La Nina Weather Pattern Continues to Develop
The climate phenomenon known as La Nina appears to be developing, threatening to bring more bad news in the efforts to clean up the Gulf oil spill.
When a La Nina occurs, there tend to be more hurricanes than average in the Atlantic and Caribbean regions, which include the Gulf of Mexico.
The federal Climate Prediction Center says La Nina conditions are likely to develop in July and August.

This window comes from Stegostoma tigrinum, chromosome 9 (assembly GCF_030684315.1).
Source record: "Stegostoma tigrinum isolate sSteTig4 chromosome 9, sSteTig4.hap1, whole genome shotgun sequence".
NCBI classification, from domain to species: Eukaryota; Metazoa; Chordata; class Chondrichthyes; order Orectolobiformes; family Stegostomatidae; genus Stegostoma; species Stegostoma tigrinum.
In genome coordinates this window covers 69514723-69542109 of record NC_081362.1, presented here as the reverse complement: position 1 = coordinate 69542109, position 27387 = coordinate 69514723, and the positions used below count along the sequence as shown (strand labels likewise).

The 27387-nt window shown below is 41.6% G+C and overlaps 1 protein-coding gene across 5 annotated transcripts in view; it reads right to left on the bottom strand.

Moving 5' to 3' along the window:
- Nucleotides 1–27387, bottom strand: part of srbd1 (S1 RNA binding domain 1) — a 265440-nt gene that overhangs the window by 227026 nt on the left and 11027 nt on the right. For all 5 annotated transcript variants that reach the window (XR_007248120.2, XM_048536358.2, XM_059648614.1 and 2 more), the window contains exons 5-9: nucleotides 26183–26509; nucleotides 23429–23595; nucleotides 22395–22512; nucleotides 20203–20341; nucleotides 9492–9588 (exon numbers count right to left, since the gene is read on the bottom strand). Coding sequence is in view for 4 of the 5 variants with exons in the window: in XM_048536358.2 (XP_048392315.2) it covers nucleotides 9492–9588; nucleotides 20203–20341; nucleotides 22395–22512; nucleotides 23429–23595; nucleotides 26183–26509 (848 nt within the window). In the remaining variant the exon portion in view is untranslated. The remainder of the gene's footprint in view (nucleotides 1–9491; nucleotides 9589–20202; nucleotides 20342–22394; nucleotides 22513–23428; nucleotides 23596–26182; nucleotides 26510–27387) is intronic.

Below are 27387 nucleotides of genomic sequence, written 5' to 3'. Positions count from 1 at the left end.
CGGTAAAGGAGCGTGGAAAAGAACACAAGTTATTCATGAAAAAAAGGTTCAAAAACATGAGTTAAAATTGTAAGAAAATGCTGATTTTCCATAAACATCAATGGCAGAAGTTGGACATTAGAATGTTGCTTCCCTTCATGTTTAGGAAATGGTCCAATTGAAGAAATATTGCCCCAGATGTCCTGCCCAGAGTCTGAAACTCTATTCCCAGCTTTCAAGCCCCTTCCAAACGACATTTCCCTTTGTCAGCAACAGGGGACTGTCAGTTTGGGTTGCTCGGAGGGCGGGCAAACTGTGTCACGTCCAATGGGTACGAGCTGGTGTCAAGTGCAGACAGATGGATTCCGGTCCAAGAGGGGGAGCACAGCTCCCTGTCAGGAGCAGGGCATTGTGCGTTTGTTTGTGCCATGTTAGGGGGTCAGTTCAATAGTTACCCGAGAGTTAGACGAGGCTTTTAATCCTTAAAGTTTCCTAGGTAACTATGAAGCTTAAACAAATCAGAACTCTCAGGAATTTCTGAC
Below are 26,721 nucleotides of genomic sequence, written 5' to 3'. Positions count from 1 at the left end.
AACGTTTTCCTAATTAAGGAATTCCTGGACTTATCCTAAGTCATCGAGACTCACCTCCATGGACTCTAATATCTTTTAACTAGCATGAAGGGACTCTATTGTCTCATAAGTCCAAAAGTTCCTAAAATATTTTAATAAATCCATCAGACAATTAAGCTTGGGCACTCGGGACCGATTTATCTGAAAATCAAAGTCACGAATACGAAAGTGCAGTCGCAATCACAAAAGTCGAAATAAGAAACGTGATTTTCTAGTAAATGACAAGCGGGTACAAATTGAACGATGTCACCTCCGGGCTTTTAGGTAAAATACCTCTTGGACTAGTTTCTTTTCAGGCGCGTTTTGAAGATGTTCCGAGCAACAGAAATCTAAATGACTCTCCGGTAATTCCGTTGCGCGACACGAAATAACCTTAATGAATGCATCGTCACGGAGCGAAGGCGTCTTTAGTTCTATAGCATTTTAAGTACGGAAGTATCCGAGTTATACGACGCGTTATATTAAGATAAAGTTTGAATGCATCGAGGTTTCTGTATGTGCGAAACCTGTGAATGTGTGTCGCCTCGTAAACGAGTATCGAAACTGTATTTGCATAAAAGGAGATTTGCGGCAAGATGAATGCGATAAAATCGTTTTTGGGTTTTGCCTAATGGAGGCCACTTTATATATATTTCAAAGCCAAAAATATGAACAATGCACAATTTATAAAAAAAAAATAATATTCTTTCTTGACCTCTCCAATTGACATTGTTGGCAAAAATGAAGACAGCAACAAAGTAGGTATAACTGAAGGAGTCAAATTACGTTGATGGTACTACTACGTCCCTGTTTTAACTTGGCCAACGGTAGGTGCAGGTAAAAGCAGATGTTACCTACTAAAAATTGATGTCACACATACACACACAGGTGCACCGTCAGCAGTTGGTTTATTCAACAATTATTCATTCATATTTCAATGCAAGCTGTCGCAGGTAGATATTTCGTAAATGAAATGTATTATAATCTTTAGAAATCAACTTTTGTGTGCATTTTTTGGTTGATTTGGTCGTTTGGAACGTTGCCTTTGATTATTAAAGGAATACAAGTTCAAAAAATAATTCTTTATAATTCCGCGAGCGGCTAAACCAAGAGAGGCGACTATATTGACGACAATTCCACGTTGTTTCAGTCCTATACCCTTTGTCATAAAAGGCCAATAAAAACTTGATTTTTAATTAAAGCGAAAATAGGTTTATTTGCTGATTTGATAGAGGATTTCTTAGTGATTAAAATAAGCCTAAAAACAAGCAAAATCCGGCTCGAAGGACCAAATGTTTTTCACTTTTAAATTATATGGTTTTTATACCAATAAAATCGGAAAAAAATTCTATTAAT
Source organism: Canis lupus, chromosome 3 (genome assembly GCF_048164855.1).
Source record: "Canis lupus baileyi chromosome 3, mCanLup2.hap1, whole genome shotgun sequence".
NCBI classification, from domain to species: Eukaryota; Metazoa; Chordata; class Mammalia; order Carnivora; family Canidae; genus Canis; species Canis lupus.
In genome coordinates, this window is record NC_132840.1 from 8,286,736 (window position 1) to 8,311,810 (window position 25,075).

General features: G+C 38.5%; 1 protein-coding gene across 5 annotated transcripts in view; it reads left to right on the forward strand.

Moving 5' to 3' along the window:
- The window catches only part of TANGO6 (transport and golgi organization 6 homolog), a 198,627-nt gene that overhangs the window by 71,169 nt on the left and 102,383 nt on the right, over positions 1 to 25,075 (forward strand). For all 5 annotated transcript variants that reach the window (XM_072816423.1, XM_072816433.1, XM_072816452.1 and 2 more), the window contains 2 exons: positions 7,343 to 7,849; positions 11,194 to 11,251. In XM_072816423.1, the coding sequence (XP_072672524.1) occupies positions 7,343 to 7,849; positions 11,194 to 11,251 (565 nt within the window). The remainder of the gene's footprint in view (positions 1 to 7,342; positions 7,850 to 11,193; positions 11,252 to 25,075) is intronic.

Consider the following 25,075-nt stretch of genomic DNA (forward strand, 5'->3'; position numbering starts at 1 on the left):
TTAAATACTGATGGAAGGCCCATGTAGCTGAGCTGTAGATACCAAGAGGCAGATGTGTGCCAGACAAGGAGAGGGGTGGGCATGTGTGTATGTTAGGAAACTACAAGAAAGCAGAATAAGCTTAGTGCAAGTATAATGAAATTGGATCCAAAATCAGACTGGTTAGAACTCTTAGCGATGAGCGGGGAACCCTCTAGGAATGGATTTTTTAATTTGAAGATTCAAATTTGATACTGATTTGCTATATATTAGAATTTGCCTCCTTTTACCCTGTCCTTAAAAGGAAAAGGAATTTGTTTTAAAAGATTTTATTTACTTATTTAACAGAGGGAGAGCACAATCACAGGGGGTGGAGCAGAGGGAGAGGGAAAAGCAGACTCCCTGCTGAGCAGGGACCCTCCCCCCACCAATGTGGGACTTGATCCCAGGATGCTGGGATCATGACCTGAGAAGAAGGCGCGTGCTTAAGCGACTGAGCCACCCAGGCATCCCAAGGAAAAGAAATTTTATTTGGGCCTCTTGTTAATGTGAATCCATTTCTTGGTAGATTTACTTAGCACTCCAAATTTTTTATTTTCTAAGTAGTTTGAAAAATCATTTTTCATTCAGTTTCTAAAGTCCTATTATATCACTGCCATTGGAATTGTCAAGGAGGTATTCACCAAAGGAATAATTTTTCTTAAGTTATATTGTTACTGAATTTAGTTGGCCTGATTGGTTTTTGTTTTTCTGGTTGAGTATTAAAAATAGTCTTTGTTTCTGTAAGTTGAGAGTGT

La Nina is marked by an unusual cooling of the sea surface in the tropical Pacific Ocean. Water temperatures in that area can affect air pressure and winds, resulting in changes in the weather in many parts of the world.
The climate center's current hurricane forecast for this season is for 14 to 23 named storms of which 8 to 14 are expected to be hurricanes and 3 to 7 major hurricanes.
The last La Nina occurred from the fall of 2007 to the spring of 2008. The opposite mode, El Nino, with warm Pacific conditions, has been in place since the spring of 2009.